DREAMS

"Mia is only three, it's hard to know the effects Emma's death will have on her. I do know she remembers Emma and she sings Twinkle Twinkle Little Star to her. She also points to the stars at night and says there's Emma. I will make sure Mia always knows what a shining star her sister is.

"I should have proudly looked on as Emma completed her Junior and Leaving Certificates, as she fulfilled all her hopes and dreams of going to college, of her wedding day, her first house and her children, my grandchildren, but these are no longer Emma's dreams, they are my dreams of what could and should have been.

"For me, Emma's mother, it is easy to describe the pain of others, because every day I am looking at the devastation of Emma's loss on those around me. To try and describe my own pain is the hardest part of all.

"Some days when I wake, for a split second I forget. Then as realisation hits me, I can't breathe, the pain in my heart is unbearable, I still cannot believe that this existence is my life.

"I have travelled back to that night so many times, I try to contemplate what could have been different.

"Then I see Emma, my beautiful, bright, bubbly, full-of-life Emma, just lying there, cold and lifeless, having to identify my child's body to the guards, this image will never leave me. It will stay with me forever.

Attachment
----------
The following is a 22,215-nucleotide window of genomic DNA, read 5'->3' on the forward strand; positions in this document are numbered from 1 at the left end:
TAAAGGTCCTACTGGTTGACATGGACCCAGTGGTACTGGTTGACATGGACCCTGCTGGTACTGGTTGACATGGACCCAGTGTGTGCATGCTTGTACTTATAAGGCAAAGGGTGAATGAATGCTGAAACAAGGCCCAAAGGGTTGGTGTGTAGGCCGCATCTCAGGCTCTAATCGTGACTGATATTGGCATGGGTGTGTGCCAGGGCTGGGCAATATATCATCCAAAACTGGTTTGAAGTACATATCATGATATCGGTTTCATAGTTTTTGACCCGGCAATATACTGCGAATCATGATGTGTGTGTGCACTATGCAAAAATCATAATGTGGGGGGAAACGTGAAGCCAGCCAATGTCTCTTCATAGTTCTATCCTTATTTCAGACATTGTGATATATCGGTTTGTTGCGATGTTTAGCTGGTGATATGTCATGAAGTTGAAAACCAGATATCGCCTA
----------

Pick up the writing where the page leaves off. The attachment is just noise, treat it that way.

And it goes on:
"Emma died exactly one week before Christmas. She loved Christmas and was looking forward to a new iPhone, even though I told her she couldn't have one, she knew she would get it.

"Emma has missed two Christmases and two birthdays in just one year, her sweet 16 was January 28, that was hard to bear. Emma's presents still sit, unopened in our home. I no longer celebrate Christmas or birthdays, Mother's Day or Easter, nothing is worth doing without Emma here to do it with us. We are all agreed on this as a family.

"No mother should experience the death of her child, it is not the natural order of life. The hardest part for us in all of this, is the fact that Emma could so easily have been saved. Had she died from an illness or a car accident, we could, maybe in time learn some form of acceptance.

"But we can never accept how easily she could have been saved," the statement said.

hnews@herald.ie